The Deteriorating Administrative Efficiency Of The U.S. Health Care System – PNHP

As we start 2019, I thought I would bring in some fundamental issues that we have been facing and continue to face, both in Jefferson County and nationwide. In reading through a variety of articles recently, I came across a couple of articles that pretty clearly identify the state of healthcare in the US.

The first is an old study, but one that has been updated and used frequently in presentations. Lest start with the original study first.

The Physician’s for a National Health Program published a 1991 study from the Harvard School of Medicine that validates what many of us, the critics of modern hospital management, have been instinctively feeling all along. The situation, updated in a more recent slide deck, here, gives the current situation.

The problems of hospital administration are endemic. You can hear it every time there is a hospital commissioner meeting each month. Only good news is presented. Bad news is couched in doublespeak if it’s ever raised at all.  No mention of the medical bankruptcy rates in Jefferson County (they are on the rise). Never raise issues that are problems or concerns or face being ostracized by your peers. From executive suites of hospital management making vastly more money than the surrounding towns they serve, to the rubber stamps of hospital commissioners that simply are uninformed and  like staying that way, or aren’t willing to challenge anything of a controversial nature, to medical professionals who cosy up to the administration to make themselves feel better about their positions of authority and stop any change agents ending up as hospital commissioners. It all feeds the continuation of a system that is fundamentally out of control on costs. It’s not just JHC it’s the whole broken system.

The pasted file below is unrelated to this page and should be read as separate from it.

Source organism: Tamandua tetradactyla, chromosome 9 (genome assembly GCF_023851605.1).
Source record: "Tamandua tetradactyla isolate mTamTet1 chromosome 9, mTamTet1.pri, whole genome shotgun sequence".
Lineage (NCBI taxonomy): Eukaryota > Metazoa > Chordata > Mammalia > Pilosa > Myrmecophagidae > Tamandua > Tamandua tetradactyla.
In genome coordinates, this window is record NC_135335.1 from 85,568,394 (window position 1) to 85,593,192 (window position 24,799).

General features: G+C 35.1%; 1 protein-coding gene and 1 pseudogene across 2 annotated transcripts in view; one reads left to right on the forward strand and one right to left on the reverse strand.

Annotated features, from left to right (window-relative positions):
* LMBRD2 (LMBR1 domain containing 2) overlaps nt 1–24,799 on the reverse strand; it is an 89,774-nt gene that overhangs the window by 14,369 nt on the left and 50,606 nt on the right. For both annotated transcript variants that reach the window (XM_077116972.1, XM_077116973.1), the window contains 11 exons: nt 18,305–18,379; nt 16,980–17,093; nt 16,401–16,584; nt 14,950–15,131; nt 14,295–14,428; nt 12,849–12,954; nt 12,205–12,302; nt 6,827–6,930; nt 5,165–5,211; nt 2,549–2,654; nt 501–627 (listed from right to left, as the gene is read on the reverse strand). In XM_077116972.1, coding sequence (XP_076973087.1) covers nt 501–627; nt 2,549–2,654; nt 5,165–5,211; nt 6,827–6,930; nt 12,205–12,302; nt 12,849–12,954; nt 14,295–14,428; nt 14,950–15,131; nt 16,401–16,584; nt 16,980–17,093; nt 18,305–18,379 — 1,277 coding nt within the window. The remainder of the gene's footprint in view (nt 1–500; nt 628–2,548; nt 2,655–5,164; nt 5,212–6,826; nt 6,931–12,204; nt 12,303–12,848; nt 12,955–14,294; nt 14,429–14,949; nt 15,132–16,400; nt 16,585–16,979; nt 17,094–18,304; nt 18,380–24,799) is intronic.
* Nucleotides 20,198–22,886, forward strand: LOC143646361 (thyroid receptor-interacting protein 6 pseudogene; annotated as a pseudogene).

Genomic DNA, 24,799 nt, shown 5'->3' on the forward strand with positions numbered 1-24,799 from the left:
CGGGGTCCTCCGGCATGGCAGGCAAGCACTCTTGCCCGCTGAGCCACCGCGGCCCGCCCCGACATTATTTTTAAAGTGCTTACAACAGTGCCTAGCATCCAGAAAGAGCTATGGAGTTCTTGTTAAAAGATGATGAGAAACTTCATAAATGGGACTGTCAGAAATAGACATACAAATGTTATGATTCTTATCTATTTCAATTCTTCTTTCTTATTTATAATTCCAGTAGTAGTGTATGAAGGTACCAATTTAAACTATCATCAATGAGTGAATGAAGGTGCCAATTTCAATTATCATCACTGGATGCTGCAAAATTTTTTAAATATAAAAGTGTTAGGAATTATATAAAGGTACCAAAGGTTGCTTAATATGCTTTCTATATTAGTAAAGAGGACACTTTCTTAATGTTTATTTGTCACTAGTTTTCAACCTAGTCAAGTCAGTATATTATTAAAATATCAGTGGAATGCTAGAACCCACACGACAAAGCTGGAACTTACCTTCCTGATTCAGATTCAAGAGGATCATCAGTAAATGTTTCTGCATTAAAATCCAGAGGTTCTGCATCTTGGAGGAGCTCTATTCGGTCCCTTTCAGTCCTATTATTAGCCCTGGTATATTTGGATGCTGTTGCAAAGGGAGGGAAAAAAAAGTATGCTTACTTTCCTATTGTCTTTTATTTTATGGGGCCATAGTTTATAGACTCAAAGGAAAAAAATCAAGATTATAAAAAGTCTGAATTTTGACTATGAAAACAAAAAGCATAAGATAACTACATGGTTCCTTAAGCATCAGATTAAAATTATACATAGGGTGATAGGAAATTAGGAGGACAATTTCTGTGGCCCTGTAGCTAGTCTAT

Here’s the underlying data sets of one aspect of our current, deeply broken system.

The 1991 study found that “the spending on hospital administration is 117% higher than Canada and accounts for about half the total difference in healthcare spending between the two nations…If healthcare in the United States had been as efficient as Canada’s between $69 to $83 Billion dollars would have been saved. ” It has only gotten much worse since then.

Enough to pay for healthcare for all Americans without cutting the beloved military budget that so many Americans feel is beyond questioning, even as it consumes more than half of all governmental expenditures.

It goes on to state: “Recent health policies with the avowed goal of improving the efficiency of care have imposed substantial new bureaucratic costs and burdens.”

There are other issues at work beyond this, such as pharmaceutical costs, etc, but this goes to the core of this leg of the stool. Perhaps the stool should have three legs, For Profit Insurance Companies, Pharmaceutical companies, and hospital administration. But read it yourself and draw your own conclusions.

“CONCLUSIONS: The administration structure of the United States healthcare system is increasingly inefficient as compared to that of Canada’s national healthcare program. Recent health policies with the avowed goal of improving efficiency of care have imposed significant new bureaucratic costs and burdens.”

http://www.pnhp.org/publications/NEJM5_2_91.htm